In August I received an advanced copy of the latest book by Andrew Zimbalist. For those who regularly read this forum you might ask “Zimbalist wrote another book already?”
In 2005 Andrew Zimbalist and Stefan Szymanski published National Pastime – How Americans Plays Baseball and the Rest of the World Plays Soccer, a wonderful book reviewed in this forum last June. Earlier this year Zimbalist published In the Best Interest of Baseball? Once again this is a wonderful book, also previously reviewed in this forum, examining both the history of the commissioner in Major League Baseball as well as the career of current commissioner Bud Selig.
This month Zimbalist is at it again. Temple University Press has just released The Bottom Line: Observations and Arguments on the Sports Business.
This book is unlike anything Zimbalist has written thus far. From 1998 to 2006 Zimbalist wrote 118 columns for a whole host of different publications including The New York Times, The Wall Street Journal, US News and World Report, Forbes, Newsday, Business Week, Washington Post, St. Louis Post Dispatch, Miami Herald, and The Sports Business Journal. Temple University Press has put all this work together into one volume.
What struck me first in picking up this book is that Zimbalist actually wrote 118 columns. So far I have penned two columns for the New York Times. Martin Schmidt has also written two columns for the New York Times and another piece for the Sports Business Journal. Our columns have appeared over the past five months, or basically one column per month. At this rate the two of us working together might be able to get to 118 columns in the next ten years. Zimbalist produced this output in less than ten years by himself, while he was writing several books and maintaining his job as professor of economics at Smith College. So the output alone is impressive.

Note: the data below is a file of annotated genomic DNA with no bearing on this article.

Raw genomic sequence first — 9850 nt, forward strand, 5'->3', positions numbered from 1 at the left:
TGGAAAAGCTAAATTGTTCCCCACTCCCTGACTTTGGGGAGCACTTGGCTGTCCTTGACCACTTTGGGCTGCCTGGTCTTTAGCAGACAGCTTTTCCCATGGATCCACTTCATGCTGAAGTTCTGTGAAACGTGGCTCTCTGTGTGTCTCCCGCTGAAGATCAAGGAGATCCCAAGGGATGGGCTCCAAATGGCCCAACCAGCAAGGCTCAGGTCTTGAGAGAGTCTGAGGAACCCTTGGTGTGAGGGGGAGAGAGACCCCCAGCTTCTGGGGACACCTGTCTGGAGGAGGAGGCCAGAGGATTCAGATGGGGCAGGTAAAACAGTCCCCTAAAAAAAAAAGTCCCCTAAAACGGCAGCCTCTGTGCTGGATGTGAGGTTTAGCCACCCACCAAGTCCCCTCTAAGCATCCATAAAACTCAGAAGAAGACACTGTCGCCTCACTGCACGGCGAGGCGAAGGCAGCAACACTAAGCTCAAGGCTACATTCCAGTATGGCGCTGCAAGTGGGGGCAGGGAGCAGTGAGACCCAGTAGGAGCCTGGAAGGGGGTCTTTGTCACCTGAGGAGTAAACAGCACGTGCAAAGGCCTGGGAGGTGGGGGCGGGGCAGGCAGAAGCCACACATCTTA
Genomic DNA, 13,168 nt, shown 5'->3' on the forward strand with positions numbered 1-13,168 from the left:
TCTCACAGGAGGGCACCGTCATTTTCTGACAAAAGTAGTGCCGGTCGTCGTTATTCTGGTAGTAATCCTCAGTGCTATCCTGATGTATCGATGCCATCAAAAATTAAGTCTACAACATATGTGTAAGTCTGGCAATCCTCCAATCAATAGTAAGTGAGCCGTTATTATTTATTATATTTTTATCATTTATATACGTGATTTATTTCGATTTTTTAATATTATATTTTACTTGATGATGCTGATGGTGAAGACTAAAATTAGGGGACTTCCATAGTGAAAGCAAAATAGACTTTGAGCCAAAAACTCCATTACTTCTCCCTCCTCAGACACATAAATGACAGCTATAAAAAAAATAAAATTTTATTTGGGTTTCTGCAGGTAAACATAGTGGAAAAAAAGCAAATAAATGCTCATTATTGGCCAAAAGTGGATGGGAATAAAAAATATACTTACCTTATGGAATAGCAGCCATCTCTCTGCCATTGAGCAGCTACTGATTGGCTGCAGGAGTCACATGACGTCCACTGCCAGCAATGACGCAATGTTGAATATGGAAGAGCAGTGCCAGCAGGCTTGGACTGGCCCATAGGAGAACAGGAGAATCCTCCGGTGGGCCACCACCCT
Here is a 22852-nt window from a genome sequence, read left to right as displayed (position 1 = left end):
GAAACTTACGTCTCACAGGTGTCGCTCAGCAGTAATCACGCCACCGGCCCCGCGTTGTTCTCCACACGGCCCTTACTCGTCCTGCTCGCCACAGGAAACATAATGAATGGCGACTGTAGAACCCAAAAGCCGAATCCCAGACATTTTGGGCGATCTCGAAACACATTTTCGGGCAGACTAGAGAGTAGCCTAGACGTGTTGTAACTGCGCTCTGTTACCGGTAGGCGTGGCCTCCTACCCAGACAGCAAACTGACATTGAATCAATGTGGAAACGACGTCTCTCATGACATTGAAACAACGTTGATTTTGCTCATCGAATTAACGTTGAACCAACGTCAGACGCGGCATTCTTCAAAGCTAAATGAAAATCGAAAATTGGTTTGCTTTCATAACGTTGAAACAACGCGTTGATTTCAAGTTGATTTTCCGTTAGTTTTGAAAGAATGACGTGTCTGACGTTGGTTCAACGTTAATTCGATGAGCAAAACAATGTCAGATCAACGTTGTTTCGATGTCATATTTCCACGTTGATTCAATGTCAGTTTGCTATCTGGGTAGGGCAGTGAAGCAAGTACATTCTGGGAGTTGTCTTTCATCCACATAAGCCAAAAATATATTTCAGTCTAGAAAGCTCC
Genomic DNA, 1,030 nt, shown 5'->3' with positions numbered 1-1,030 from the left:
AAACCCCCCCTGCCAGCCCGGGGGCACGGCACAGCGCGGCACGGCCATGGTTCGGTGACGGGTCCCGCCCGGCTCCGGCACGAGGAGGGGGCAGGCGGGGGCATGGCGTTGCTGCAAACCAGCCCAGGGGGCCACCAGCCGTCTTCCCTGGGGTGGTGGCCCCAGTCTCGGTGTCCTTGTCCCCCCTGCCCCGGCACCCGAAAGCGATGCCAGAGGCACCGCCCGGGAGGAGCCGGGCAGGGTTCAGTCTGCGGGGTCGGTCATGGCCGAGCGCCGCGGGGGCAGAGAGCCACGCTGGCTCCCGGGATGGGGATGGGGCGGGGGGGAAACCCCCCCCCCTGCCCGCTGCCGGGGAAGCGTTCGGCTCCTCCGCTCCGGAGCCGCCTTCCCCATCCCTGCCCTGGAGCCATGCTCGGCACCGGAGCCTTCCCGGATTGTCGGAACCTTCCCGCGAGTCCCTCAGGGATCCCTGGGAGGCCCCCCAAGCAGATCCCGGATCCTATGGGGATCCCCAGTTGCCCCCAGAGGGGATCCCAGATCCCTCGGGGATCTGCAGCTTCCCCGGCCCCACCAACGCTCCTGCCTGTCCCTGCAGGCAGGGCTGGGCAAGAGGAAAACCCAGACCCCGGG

Of course, quantity is not all you get with this book. A Zimbalist book always means quality writing as well.
As I read this book it occurred to me that this book is essentially the Andy Zimbalist Blog. If Zimbalist had a blog one might expect to see posts on team finances, competitive balance, the impact and value of stadium and mega-events, anti-trust and labor relations, college sports and gender equity, and even steroids. In essence, if it happened in sports business over the past decade, Zimbalist wrote a column that clearly illustrates how the application of economics can improve a person’s understanding of what we observe in the world of sports.
This point bears repeating. The advantage of this book is that it allows the reader to see how one of the foremost professors in sports and business analyzed each event virtually as it happened. So this book will take you back over the past decade and consistently teach you something new about professional and college sports.
As readers of The Wages of Wins would have noticed, we do not agree with everything Zimbalist argues. And as any observer of economics would note, economists disagreeing is not exactly a surprise. Despite our disagreements on a few issues, reading Zimbalist’s take on all the issues of the past decade is definitely worthwhile. Yes, the Zimbalist blog is a bit more expensive than The Wages of Wins Journal. But it is still well worth the price of admission.